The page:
A Change in Register


20 November 2017

It is the day before the official opening of Dubai Design Week (DXBDW) 2017 when Disegno sits down with William Knight, the new head of design at the Art Dubai Group, the organisation that runs the annual eponymous Art Dubai contemporary art fair and – now in its third year – Dubai Design Week.

It's Knight's first DXBDW, and he is giving interviews in a lounge in the Dubai Design District (d3), a conglomeration of retail, office, and studio buildings just across the creek from downtown Dubai and the Dubai Mall. When viewed aerially, d3 currently looks like a slice of pizza laid out on the sand, its nine buildings' arranged in tapering form and surrounded by vast desert car parks. It has mushroomed up in the past few years.

Expansion is underway, however, with further retail spaces planned, as well as the campus for the MIT and Parsons School of Design-backed design school, the Dubai Institute of Design and Innovation (DIDI). We pass a model of the complete masterplan, including the Foster + Partners-designed 100,000sqft DIDI campus, before we sit down to speak.

As seems the case wherever one turns in this Emirati city, d3 is under construction. And indeed, the pace of construction ties into a wider challenge faced by the MENA (Middle East and North Africa) countries: DIDI is part of the response to a 2016 study published by the Dubai Design and Fashion Council (DDFC) which suggested that the region need at least 30,000 design graduates by 2019 to keep up.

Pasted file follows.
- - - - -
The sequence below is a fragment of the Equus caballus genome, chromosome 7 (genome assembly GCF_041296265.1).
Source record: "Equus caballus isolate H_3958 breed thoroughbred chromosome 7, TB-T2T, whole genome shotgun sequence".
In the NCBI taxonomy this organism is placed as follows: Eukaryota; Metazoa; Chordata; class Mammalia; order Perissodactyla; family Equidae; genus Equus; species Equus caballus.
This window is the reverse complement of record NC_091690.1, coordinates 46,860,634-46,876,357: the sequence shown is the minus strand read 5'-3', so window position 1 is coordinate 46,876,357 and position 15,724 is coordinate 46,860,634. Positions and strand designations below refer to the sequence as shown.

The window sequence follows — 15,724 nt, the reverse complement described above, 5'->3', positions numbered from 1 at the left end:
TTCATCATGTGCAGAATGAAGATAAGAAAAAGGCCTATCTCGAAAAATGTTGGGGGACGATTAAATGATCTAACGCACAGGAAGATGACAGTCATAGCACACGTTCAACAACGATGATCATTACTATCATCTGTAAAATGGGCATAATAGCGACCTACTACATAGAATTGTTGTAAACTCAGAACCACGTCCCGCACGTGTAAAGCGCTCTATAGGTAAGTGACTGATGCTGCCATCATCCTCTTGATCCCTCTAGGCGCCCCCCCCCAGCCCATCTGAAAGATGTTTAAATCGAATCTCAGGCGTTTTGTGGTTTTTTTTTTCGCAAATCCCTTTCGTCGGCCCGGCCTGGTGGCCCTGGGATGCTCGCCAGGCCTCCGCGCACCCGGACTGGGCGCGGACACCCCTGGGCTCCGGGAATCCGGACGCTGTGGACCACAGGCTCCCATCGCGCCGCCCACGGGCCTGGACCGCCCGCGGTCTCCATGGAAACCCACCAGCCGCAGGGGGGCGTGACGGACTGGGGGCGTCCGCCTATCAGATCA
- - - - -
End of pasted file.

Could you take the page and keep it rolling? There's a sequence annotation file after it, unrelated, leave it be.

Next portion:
DXBDW currently consists of Downtown Design, an international trade fair located in a tent near d3, which has been running since 2012; the Global Grad Show, hosted next door to Downtown Design, an exhibition which highlights innovative graduate projects from design students all around the world; various installations and exhibitions in d3; an extensive events programme; and exhibitions and shows around Dubai with partnering institutions such as the contemporary arts foundation Tashkeel.

Below, Disegno speaks to Knight about his vision for DXBDW, the unique challenges facing the region, and a subtle shift towards emphasising local making and manufacture.

How did your move from 100% Design to Dubai Design Week come about?
I was in London, working on 100% Design, which was a show that really needed a bit of help getting back on its feet. I said to myself I'd do three shows, and ended up doing five. I didn't what to stay in the pure exhibitions world. Although I enjoyed it, I wanted to keep working on the design promotion side of things. So quite frankly from a personal perspective, I was looking for the next thing to do. So I was talking to Ben Floyd who set up Art Dubai many years ago, and he was looking for someone to come in and do the design side of the of Art Dubai, which would be very much focused on Dubai Design Week. So we began to talk and he flew me out here.

Up until then, what had your impressions of Dubai Design Week been?
They had been formed only from arm's length: online write-ups and reviews. The thing that I'd always been aware of was the connection with the Dubai Design District, or d3. There are a lot of "Ds" in this business, but Dubai Design Week and Dubai Design District are two distinct things. However, they do sit closely together, not least because we have a huge concentration of activity that's here. So I suppose I'd always been aware that there's been a thumping heart at the centre of the week in an almost physical sense. Of course Dubai Design District itself hasn't been around for that long so there's a newness here. I suppose in a way there's a perception of Dubai as being superficial. It's risen so quickly that in some ways it's not that surprising. Obviously, the whole notion of wealth, relative wealth, extreme wealth and oil revenue is another part of the mix. But design really has its moment now, so I felt that right now was a good time to get involved.

It must be an enormous shift in register for you, going from reviving a trade show in London, which had been around for a while, to this, which is almost entirely new and open to being taken in all sorts of directions. How have you approached that and what direction would you like to steer it in?